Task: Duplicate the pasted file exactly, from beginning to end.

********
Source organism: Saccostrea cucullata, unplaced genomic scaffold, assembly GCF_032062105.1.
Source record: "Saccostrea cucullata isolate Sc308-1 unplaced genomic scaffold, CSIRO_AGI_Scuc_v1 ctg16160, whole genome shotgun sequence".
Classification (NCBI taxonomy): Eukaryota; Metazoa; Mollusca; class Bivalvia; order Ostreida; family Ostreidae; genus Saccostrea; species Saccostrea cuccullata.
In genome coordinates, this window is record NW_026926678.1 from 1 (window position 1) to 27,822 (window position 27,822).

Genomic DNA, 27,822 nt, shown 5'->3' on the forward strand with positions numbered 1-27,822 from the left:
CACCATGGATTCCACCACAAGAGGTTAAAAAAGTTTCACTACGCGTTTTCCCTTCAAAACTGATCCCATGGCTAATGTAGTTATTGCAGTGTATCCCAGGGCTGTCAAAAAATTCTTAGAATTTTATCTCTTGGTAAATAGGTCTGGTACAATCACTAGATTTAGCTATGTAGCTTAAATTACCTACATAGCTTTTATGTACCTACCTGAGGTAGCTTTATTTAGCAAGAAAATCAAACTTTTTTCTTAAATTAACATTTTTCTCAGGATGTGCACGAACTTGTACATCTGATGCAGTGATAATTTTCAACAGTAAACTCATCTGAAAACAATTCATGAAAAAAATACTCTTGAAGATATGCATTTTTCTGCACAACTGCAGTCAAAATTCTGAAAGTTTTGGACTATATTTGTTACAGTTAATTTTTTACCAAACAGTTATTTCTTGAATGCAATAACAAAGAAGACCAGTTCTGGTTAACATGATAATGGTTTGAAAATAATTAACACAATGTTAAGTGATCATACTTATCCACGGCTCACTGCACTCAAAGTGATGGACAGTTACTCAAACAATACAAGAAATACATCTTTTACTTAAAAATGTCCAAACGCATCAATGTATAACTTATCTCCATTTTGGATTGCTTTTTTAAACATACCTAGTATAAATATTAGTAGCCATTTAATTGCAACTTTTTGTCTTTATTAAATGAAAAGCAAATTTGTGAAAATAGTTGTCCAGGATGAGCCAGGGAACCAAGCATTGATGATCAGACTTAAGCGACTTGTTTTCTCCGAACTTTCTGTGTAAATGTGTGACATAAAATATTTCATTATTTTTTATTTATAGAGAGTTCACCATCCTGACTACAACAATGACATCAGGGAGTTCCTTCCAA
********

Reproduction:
Source organism: Saccostrea cucullata, unplaced genomic scaffold, assembly GCF_032062105.1.
Source record: "Saccostrea cucullata isolate Sc308-1 unplaced genomic scaffold, CSIRO_AGI_Scuc_v1 ctg16160, whole genome shotgun sequence".
Classification (NCBI taxonomy): Eukaryota; Metazoa; Mollusca; class Bivalvia; order Ostreida; family Ostreidae; genus Saccostrea; species Saccostrea cuccullata.
In genome coordinates, this window is record NW_026926678.1 from 1 (window position 1) to 27,822 (window position 27,822).

Genomic DNA, 27,822 nt, shown 5'->3' on the forward strand with positions numbered 1-27,822 from the left:
CACCATGGATTCCACCACAAGAGGTTAAAAAAGTTTCACTACGCGTTTTCCCTTCAAAACTGATCCCATGGCTAATGTAGTTATTGCAGTGTATCCCAGGGCTGTCAAAAAATTCTTAGAATTTTATCTCTTGGTAAATAGGTCTGGTACAATCACTAGATTTAGCTATGTAGCTTAAATTACCTACATAGCTTTTATGTACCTACCTGAGGTAGCTTTATTTAGCAAGAAAATCAAACTTTTTTCTTAAATTAACATTTTTCTCAGGATGTGCACGAACTTGTACATCTGATGCAGTGATAATTTTCAACAGTAAACTCATCTGAAAACAATTCATGAAAAAAATACTCTTGAAGATATGCATTTTTCTGCACAACTGCAGTCAAAATTCTGAAAGTTTTGGACTATATTTGTTACAGTTAATTTTTTACCAAACAGTTATTTCTTGAATGCAATAACAAAGAAGACCAGTTCTGGTTAACATGATAATGGTTTGAAAATAATTAACACAATGTTAAGTGATCATACTTATCCACGGCTCACTGCACTCAAAGTGATGGACAGTTACTCAAACAATACAAGAAATACATCTTTTACTTAAAAATGTCCAAACGCATCAATGTATAACTTATCTCCATTTTGGATTGCTTTTTTAAACATACCTAGTATAAATATTAGTAGCCATTTAATTGCAACTTTTTGTCTTTATTAAATGAAAAGCAAATTTGTGAAAATAGTTGTCCAGGATGAGCCAGGGAACCAAGCATTGATGATCAGACTTAAGCGACTTGTTTTCTCCGAACTTTCTGTGTAAATGTGTGACATAAAATATTTCATTATTTTTTATTTATAGAGAGTTCACCATCCTGACTACAACAATGACATCAGGGAGTTCCTTCCAA